The Influence of combat and interpersonal trauma on PTSD, depression, and alcohol misuse in U.S. Gulf War and OEF/OIF women veterans

Veterans Affairs Puget Sound Health Care System, Seattle Division, Seattle, WA, USA.
Journal of Traumatic Stress (Impact Factor: 2.72). 04/2012; 25(2):216-9. DOI: 10.1002/jts.21686
Source: PubMed


The present study evaluated the impact of combat and interpersonal trauma exposure in a sample of 115 U.S. women veterans from Gulf War I and the Iraq and Afghanistan wars on 3 postdeployment trauma-related mental health outcomes: posttraumatic stress disorder symptoms (PSS), depressive symptom severity (DSS), and alcohol misuse. Patients presenting for healthcare services at a Veterans Affairs postdeployment health specialty clinic completed screening questionnaires that assessed combat exposure, lifetime interpersonal trauma history of childhood neglect, physical, or sexual abuse, and adult sexual and physical assault. In a regression model, combat exposure was the only significant independent variable associated with PSS, DSS, and alcohol misuse (β = .42, .27 and B = 1.58, respectively) even after adding lifetime interpersonal assault exposure to the model. Results highlight the negative effects of combat exposure on treatment-seeking women veterans' postdeployment mental health. Incorporating combat exposure into routine screening procedures for Gulf War and Iraq and Afghanistan war women veterans can aid in mental health treatment planning.

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    • "Women's utilization of substance abuse services is of particular concern because women veterans are less likely than men to seek substance use services, including intensive outpatient programs (Davis, Bush, Kivlahan, Dobie, & Bradley, 2003; Ross, Fortney, Lancaster, & Booth, 1998; Stecker, Han, Curran, & Booth, 2007). This trend is problematic because women veterans exposed to trauma tend to misuse alcohol more frequently (Hassija et al., 2012) and are more likely to experience comorbid depression with anxiety and substance use disorders (Curry, Aubuchon-Endsley, Brancu, Runnals, & Fairbank, 2014); a strong link has also been found between substance abuse and completed suicide in women veterans (Chapman & Wu, 2014). Reduced use of substance use services is important given data linking engagement in treatment for substance abuse to reduced likelihood of making a suicide attempt (Ilgen, Harris, Moos, & Tiet, 2007). "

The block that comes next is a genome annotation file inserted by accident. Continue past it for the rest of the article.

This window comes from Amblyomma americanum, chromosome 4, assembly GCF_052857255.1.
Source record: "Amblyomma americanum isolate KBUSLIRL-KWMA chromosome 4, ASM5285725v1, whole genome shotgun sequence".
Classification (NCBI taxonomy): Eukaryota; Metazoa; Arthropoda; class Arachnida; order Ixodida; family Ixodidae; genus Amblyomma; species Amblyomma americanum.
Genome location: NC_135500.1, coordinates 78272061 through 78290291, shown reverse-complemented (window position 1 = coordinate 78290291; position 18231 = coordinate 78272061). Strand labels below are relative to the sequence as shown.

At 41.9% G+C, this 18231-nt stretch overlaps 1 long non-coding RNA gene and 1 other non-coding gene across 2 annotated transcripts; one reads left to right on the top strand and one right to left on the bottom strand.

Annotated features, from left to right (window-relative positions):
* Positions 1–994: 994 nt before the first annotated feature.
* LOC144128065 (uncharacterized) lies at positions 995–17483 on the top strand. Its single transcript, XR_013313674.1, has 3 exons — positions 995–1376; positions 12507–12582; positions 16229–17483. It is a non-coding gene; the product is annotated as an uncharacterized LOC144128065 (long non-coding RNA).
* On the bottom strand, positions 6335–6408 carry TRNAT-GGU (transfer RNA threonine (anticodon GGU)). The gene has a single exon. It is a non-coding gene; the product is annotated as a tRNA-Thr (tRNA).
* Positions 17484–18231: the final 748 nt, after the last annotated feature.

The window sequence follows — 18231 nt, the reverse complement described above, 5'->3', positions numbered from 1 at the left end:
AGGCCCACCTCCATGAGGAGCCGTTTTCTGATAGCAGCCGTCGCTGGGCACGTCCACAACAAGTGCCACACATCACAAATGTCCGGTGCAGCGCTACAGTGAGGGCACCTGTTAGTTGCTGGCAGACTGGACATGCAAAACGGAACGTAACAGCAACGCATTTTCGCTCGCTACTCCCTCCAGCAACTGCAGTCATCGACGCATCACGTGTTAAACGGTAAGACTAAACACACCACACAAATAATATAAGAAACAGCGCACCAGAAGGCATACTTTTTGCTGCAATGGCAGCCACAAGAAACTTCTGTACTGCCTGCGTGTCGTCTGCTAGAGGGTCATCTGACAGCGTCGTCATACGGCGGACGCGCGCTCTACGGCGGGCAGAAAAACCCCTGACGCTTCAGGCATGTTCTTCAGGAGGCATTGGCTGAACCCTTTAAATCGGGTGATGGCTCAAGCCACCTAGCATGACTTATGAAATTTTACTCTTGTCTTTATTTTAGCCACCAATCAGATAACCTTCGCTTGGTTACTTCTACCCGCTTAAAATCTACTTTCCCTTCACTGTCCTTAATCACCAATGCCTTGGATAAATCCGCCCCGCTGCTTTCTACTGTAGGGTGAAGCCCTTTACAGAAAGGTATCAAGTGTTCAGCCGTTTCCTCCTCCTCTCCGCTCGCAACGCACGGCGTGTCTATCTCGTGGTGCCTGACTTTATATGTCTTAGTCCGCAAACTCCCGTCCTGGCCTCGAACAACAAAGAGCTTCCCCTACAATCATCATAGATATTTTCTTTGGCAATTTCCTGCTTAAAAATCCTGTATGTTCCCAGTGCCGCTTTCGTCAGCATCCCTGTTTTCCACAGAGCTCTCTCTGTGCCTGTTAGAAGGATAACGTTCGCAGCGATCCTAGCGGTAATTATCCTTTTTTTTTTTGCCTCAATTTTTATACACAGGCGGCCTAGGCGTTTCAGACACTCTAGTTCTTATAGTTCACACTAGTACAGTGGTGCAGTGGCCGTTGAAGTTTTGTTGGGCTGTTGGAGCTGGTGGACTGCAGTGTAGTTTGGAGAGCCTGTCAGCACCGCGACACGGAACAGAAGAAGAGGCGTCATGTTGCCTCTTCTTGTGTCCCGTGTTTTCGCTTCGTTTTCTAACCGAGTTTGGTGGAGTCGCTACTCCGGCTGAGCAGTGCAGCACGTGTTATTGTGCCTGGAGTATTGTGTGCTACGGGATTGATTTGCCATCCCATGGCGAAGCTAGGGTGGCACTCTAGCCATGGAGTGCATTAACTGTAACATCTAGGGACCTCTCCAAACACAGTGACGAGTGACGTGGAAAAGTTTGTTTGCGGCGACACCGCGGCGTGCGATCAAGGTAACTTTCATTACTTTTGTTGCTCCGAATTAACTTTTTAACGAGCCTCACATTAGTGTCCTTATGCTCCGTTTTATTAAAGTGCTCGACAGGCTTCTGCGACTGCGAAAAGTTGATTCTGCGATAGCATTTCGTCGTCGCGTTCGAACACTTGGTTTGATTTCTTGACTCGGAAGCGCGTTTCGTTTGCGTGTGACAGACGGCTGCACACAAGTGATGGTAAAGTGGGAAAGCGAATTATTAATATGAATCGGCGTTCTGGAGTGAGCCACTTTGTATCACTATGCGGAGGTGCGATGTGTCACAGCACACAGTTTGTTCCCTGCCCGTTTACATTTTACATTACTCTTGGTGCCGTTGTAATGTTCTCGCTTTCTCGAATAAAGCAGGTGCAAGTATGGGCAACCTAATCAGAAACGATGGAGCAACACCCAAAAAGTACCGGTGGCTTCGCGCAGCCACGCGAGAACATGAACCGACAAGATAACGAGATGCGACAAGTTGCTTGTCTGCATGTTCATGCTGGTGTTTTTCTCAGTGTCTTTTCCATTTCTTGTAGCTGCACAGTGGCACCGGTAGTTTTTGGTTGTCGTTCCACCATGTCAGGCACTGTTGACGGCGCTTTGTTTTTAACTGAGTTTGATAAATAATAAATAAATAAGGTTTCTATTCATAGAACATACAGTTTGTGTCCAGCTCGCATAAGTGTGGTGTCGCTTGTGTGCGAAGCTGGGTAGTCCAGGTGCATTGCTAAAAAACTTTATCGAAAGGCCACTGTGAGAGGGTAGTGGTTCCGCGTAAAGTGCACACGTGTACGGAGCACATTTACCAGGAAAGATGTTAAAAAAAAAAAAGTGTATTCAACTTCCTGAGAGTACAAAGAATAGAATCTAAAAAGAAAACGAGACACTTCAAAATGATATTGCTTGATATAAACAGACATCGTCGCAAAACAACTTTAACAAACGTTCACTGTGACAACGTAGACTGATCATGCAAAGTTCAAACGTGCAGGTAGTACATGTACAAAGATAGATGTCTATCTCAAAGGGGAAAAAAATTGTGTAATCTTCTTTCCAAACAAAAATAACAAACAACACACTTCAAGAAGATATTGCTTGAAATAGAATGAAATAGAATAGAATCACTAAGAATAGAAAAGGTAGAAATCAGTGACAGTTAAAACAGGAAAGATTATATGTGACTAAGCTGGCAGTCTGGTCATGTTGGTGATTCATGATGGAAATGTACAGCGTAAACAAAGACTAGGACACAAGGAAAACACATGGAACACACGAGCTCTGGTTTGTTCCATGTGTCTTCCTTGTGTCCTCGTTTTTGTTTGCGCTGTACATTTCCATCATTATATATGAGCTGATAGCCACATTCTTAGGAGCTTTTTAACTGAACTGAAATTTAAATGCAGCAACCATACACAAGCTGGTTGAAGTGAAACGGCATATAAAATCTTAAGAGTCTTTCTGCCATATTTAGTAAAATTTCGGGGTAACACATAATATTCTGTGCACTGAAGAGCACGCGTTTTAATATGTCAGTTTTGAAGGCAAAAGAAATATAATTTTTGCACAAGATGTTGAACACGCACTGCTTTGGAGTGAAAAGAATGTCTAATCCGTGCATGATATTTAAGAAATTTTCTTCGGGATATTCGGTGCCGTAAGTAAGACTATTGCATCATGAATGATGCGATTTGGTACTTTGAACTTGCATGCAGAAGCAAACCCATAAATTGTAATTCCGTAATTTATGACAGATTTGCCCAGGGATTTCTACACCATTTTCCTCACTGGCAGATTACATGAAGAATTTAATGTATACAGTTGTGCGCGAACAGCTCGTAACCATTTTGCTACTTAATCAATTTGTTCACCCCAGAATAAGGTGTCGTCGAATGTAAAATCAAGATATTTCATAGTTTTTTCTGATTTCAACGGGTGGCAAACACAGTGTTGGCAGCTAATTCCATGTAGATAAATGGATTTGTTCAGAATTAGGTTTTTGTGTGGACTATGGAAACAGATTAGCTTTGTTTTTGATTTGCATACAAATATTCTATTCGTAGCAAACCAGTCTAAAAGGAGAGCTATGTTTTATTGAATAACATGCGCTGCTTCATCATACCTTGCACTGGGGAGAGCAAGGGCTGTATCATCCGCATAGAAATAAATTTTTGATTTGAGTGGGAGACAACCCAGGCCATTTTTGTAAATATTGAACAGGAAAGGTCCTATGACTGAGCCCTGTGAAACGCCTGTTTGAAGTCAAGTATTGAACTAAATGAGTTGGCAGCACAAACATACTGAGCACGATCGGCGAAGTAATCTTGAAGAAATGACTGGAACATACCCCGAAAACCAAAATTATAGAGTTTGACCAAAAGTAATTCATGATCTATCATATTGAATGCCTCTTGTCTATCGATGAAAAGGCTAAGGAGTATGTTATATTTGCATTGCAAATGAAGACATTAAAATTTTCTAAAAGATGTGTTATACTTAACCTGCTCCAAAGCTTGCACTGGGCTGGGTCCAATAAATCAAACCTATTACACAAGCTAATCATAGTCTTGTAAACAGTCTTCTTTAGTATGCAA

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    ABSTRACT: Combat exposure and military sexual trauma (MST) are prevalent among returning women veterans and are associated with increased alcohol use and psychological distress. However, it remains unclear the extent to which combat exposure and MST are associated with utilization of health care in the Veterans Health Administration (VHA). The current study explored the relationships among alcohol use and distress in women who deployed in support of Operations Enduring Freedom, Iraqi Freedom, and New Dawn. It was hypothesized that increased posttraumatic stress disorder (PTSD) and depression symptomatology and trauma exposure would be related to greater VHA utilization, whereas alcohol misuse would predict lower VHA use. Participants (N = 133) completed an Internet-based survey of deployment experiences, substance use, mental health, and utilization of VHA services. In this sample, 33% endorsed MST exposure, 64% endorsed combat exposure, and 78% indicated exposure to the aftermath of battle. Multiple regression models found combat exposure-but not MST or aftermath-to be significantly associated with alcohol use and symptoms of PTSD and depression. Only 37% of participants reported use of VHA services, and logistic regression models indicated that PTSD symptomatology was the only unique predictor of VHA use. Findings suggest potential barriers for women who endured sexually based trauma in a military setting in seeking treatment at the VHA. (PsycINFO Database Record